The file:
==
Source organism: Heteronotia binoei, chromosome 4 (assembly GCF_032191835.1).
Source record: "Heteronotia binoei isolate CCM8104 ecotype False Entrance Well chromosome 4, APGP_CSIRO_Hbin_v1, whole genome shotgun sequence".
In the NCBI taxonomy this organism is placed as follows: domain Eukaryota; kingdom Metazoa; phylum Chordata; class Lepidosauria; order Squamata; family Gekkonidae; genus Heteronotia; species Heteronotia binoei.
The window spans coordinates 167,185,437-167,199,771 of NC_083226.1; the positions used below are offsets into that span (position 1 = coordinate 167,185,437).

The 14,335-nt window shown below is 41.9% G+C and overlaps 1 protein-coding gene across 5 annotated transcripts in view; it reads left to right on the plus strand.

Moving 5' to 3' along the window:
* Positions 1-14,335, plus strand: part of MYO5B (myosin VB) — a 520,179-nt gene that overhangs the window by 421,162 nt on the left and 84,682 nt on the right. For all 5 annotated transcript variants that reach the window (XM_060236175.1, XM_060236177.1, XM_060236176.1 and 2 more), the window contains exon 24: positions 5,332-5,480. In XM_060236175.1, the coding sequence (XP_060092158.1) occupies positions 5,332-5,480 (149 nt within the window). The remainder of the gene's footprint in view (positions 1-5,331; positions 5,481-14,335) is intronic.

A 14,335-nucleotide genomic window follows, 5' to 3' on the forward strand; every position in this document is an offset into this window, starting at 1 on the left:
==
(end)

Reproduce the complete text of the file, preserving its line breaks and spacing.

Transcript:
Source organism: Heteronotia binoei, chromosome 4 (assembly GCF_032191835.1).
Source record: "Heteronotia binoei isolate CCM8104 ecotype False Entrance Well chromosome 4, APGP_CSIRO_Hbin_v1, whole genome shotgun sequence".
In the NCBI taxonomy this organism is placed as follows: domain Eukaryota; kingdom Metazoa; phylum Chordata; class Lepidosauria; order Squamata; family Gekkonidae; genus Heteronotia; species Heteronotia binoei.
The window spans coordinates 167,185,437-167,199,771 of NC_083226.1; the positions used below are offsets into that span (position 1 = coordinate 167,185,437).

The 14,335-nt window shown below is 41.9% G+C and overlaps 1 protein-coding gene across 5 annotated transcripts in view; it reads left to right on the plus strand.

Moving 5' to 3' along the window:
* Positions 1-14,335, plus strand: part of MYO5B (myosin VB) — a 520,179-nt gene that overhangs the window by 421,162 nt on the left and 84,682 nt on the right. For all 5 annotated transcript variants that reach the window (XM_060236175.1, XM_060236177.1, XM_060236176.1 and 2 more), the window contains exon 24: positions 5,332-5,480. In XM_060236175.1, the coding sequence (XP_060092158.1) occupies positions 5,332-5,480 (149 nt within the window). The remainder of the gene's footprint in view (positions 1-5,331; positions 5,481-14,335) is intronic.

A 14,335-nucleotide genomic window follows, 5' to 3' on the forward strand; every position in this document is an offset into this window, starting at 1 on the left: